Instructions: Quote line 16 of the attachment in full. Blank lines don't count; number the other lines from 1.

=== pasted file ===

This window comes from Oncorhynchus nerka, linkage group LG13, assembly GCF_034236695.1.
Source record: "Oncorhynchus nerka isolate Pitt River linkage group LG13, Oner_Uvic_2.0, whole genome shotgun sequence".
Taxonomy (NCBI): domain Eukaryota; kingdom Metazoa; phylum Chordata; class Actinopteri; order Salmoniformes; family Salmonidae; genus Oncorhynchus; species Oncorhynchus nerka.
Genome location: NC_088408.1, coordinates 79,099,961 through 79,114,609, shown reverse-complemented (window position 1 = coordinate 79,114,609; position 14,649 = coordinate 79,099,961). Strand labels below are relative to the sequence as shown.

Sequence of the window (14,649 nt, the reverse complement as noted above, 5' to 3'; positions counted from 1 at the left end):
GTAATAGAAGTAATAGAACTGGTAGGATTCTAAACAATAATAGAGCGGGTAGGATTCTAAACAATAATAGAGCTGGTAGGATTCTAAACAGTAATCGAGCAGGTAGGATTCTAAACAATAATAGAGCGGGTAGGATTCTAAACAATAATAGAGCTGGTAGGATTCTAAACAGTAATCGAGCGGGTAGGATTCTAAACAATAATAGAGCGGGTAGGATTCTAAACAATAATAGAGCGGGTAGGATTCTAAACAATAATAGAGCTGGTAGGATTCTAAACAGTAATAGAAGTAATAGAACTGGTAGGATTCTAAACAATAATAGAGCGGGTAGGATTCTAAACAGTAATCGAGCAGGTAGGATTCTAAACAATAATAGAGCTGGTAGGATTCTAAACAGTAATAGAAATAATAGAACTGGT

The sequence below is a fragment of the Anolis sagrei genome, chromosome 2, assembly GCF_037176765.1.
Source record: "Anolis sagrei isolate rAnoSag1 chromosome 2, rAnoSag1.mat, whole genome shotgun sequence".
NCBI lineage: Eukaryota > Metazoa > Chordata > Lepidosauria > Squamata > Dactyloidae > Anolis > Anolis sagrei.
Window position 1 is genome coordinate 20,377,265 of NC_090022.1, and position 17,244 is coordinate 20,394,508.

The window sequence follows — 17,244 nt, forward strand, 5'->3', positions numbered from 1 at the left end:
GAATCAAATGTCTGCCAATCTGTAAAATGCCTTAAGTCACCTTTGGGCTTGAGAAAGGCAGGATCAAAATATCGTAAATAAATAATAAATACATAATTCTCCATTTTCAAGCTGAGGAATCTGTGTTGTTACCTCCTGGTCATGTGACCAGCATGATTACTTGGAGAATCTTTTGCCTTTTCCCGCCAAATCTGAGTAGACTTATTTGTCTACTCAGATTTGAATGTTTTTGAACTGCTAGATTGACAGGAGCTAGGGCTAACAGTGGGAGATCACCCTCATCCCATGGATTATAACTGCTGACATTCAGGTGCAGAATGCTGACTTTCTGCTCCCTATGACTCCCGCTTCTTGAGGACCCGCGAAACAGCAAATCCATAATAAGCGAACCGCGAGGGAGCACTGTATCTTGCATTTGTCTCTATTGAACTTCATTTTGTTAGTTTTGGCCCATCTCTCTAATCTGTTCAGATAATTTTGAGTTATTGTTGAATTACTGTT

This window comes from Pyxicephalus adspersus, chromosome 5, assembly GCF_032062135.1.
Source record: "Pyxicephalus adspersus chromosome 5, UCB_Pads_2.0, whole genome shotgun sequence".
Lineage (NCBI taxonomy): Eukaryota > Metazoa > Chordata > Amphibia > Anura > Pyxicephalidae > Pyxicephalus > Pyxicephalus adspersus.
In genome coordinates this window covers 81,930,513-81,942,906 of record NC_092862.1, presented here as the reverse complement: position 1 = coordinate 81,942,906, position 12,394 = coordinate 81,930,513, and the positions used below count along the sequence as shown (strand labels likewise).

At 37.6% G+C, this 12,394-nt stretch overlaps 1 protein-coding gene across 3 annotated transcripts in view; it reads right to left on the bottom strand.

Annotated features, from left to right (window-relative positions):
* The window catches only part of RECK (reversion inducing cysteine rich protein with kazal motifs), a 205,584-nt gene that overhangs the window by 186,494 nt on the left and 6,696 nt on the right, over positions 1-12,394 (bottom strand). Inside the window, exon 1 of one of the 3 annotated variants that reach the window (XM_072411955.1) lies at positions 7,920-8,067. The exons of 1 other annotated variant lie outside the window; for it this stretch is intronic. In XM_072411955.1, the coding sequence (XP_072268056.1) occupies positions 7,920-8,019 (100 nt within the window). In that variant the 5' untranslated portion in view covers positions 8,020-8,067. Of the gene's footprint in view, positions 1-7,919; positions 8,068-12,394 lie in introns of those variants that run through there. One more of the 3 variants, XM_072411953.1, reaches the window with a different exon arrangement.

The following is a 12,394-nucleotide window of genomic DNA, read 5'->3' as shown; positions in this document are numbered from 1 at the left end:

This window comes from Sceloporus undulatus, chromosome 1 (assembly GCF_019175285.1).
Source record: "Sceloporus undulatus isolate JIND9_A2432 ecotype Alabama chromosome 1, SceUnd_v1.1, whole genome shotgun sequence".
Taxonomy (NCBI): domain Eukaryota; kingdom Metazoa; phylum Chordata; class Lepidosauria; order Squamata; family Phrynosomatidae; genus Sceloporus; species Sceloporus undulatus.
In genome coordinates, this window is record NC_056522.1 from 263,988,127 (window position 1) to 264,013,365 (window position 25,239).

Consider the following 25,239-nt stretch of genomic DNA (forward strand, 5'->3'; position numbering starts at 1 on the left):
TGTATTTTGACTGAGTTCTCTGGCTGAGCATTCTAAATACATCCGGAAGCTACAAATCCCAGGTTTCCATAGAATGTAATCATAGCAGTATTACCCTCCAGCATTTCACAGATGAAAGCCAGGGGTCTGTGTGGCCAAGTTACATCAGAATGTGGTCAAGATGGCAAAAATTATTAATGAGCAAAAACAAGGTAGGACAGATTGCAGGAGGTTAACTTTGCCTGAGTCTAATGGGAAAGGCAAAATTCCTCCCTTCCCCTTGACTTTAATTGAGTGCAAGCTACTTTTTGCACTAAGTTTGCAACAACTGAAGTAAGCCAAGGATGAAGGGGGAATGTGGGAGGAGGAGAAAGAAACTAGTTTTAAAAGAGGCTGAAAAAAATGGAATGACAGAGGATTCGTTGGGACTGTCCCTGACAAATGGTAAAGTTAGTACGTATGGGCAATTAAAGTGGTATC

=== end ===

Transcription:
In genome coordinates this window covers 81,930,513-81,942,906 of record NC_092862.1, presented here as the reverse complement: position 1 = coordinate 81,942,906, position 12,394 = coordinate 81,930,513, and the positions used below count along the sequence as shown (strand labels likewise).